Prior to the amendments of 1991, the limitations period for suits to collect student loans was six years commencing from the date the government paid a guarantee claim on a federal insured student loan, or six years from the date the loan was assigned to the Department of Education. United States v. Menatos, 925 F.2d 333 (9th Cir. 1991); United States v. Bellard, 674 F.2d 330 (5th Cir. 1982). Both of these dates are long past in this case. The loans in this case were assigned to the Department of Education in September or November, 1981. The United States paid Crocker National Bank's guarantee claim on or before the date of the assignment. Therefore, under the prior law, the statute of limitations would have expired, at the latest, in November, 1987. However, the HETA of 1991 eliminated the statute of limitations for student loan collections. Section 484A(a) of the Higher Education Act of 1965, as amended by § 3 of P.L. 102-26, 20 U.S.C. § 1091a(a), provides, in pertinent part:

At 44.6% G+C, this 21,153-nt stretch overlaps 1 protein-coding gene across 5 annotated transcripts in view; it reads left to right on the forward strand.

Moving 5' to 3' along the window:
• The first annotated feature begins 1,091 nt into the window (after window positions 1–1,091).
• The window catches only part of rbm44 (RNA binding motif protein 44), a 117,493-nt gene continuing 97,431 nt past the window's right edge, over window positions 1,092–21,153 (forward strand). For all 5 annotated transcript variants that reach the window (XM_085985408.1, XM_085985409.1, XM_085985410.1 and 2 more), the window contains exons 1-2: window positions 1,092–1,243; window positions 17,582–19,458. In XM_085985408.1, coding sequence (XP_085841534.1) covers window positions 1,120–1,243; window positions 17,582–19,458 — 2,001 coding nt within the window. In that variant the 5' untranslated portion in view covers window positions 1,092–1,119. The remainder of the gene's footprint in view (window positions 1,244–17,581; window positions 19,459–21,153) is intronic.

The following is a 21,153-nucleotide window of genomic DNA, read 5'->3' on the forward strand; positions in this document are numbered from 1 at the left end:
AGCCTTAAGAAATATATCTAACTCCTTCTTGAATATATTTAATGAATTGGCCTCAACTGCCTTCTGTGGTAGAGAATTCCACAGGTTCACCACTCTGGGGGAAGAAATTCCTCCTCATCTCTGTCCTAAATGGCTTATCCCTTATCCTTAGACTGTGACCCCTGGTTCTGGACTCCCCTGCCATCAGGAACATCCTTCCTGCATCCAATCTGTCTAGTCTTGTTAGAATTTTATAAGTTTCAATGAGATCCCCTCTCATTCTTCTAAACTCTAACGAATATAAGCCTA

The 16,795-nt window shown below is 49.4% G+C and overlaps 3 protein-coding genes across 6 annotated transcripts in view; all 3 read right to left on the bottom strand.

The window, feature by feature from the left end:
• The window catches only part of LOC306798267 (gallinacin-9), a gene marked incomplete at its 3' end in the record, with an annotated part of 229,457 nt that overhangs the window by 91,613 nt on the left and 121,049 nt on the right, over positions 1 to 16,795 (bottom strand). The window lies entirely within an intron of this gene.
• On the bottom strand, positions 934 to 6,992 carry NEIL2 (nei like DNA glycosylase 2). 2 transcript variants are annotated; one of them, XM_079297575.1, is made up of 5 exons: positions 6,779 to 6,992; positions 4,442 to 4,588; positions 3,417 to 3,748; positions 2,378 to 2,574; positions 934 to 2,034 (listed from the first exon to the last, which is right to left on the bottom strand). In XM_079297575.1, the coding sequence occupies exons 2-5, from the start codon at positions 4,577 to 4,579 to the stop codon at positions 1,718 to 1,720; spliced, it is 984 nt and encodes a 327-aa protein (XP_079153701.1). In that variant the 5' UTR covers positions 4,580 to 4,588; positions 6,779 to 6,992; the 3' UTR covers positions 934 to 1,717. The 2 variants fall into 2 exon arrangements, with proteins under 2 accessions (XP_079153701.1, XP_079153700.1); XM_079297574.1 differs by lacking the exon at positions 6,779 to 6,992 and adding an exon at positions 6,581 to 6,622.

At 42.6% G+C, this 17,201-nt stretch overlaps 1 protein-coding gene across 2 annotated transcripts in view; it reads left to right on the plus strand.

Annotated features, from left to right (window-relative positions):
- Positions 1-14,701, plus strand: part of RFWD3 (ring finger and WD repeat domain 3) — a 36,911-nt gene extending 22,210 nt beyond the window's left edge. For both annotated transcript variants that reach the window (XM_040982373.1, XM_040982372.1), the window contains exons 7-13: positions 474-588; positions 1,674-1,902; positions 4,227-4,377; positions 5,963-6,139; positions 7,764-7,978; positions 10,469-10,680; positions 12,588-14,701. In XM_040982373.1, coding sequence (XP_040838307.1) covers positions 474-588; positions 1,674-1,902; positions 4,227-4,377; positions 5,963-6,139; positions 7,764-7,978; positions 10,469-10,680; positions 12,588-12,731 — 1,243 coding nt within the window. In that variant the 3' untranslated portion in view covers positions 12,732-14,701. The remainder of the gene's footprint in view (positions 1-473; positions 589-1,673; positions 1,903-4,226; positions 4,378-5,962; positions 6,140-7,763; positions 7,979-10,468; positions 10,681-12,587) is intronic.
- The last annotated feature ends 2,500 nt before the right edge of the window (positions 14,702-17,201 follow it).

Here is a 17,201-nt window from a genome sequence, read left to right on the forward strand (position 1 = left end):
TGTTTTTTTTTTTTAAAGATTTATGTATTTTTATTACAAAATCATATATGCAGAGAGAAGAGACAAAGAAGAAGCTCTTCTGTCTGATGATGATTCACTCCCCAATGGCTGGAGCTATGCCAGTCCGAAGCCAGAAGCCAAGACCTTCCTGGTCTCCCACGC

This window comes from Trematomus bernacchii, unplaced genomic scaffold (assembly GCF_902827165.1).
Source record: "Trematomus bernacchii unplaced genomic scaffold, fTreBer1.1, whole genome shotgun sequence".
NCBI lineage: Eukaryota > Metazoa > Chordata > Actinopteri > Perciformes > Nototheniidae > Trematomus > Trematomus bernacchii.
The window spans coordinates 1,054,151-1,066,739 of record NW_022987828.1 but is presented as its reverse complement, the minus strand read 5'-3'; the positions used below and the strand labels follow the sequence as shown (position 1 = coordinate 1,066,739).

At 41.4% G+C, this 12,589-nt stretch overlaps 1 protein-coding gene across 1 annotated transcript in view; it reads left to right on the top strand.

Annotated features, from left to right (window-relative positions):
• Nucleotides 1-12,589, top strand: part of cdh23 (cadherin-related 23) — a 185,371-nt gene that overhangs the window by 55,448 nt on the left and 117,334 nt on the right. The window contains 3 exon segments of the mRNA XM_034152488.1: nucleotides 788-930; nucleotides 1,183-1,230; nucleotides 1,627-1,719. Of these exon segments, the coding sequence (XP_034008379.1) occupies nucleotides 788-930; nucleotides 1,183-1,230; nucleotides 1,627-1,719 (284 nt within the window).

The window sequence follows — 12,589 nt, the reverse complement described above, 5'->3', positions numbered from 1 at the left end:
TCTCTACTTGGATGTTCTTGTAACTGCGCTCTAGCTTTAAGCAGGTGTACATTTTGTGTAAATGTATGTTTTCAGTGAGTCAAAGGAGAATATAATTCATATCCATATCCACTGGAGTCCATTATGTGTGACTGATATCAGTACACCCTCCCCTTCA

(a) IN GENERAL
(1) It is the purpose of this subsection to ensure that obligations to repay loans . . . are enforced without regard to any Federal or State statutory, regulatory, or administrative limitation on the period within which debts may be enforced.
(2) Notwithstanding any other provision of statute, regulation, or administrative limitation, no limitation shall terminate the period within which suit may be filed, a judgment may be enforced, or an offset, garnishment, or other action initiated or taken by —
* * * * * *
(D) the Secretary, the Attorney General, or the administrative head of another Federal agency, as the case may be . . . for the repayment of the amount due from a borrower on a loan made under this subchapter . . . that has been assigned to the Secretary under this subchapter.
With respect to the effective date, Congress stated: "The amendments made by this section shall be effective as if enacted by the Consolidated Omnibus Budget Reconciliation Act of 1985 (Public Law 99-272), and shall apply to any actions pending on or after the date of enactment of the Higher Education Technical Amendments of 1991 that are brought before November 15, 1992." P.L. 102-26, Section 3(c).